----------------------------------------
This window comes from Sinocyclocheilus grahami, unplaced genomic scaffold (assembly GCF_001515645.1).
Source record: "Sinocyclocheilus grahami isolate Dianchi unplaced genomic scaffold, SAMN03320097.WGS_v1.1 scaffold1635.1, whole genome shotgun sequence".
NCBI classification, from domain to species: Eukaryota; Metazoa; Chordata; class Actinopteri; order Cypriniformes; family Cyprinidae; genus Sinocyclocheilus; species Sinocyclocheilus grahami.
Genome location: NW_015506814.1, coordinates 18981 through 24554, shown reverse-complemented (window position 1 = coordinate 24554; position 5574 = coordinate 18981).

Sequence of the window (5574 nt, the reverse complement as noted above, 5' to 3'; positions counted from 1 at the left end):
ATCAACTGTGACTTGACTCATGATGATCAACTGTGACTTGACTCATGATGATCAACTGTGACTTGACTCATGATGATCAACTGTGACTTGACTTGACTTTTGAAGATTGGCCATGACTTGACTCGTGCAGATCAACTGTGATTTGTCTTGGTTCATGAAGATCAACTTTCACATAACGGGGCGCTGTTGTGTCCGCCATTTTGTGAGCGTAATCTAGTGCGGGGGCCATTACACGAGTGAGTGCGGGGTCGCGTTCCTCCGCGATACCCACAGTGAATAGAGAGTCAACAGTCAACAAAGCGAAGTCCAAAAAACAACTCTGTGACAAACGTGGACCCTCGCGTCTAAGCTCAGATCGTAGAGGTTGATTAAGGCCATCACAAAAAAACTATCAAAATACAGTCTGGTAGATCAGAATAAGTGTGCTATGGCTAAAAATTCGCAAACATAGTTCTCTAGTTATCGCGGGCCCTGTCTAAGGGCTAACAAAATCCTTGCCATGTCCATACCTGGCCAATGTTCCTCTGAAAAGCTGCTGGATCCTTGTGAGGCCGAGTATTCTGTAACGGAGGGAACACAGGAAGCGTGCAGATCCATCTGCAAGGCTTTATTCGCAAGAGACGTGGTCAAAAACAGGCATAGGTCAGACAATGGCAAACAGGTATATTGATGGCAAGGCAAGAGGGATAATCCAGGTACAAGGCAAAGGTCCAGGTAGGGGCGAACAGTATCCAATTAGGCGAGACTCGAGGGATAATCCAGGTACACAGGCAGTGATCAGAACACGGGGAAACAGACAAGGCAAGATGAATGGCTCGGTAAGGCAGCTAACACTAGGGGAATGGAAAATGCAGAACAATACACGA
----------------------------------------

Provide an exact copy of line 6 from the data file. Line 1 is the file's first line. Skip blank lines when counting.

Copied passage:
ATCAACTGTGACTTGACTCATGATGATCAACTGTGACTTGACTCATGATGATCAACTGTGACTTGACTCATGATGATCAACTGTGACTTGACTTGACTTTTGAAGATTGGCCATGACTTGACTCGTGCAGATCAACTGTGATTTGTCTTGGTTCATGAAGATCAACTTTCACATAACGGGGCGCTGTTGTGTCCGCCATTTTGTGAGCGTAATCTAGTGCGGGGGCCATTACACGAGTGAGTGCGGGGTCGCGTTCCTCCGCGATACCCACAGTGAATAGAGAGTCAACAGTCAACAAAGCGAAGTCCAAAAAACAACTCTGTGACAAACGTGGACCCTCGCGTCTAAGCTCAGATCGTAGAGGTTGATTAAGGCCATCACAAAAAAACTATCAAAATACAGTCTGGTAGATCAGAATAAGTGTGCTATGGCTAAAAATTCGCAAACATAGTTCTCTAGTTATCGCGGGCCCTGTCTAAGGGCTAACAAAATCCTTGCCATGTCCATACCTGGCCAATGTTCCTCTGAAAAGCTGCTGGATCCTTGTGAGGCCGAGTATTCTGTAACGGAGGGAACACAGGAAGCGTGCAGATCCATCTGCAAGGCTTTATTCGCAAGAGACGTGGTCAAAAACAGGCATAGGTCAGACAATGGCAAACAGGTATATTGATGGCAAGGCAAGAGGGATAATCCAGGTACAAGGCAAAGGTCCAGGTAGGGGCGAACAGTATCCAATTAGGCGAGACTCGAGGGATAATCCAGGTACACAGGCAGTGATCAGAACACGGGGAAACAGACAAGGCAAGATGAATGGCTCGGTAAGGCAGCTAACACTAGGGGAATGGAAAATGCAGAACAATACACGA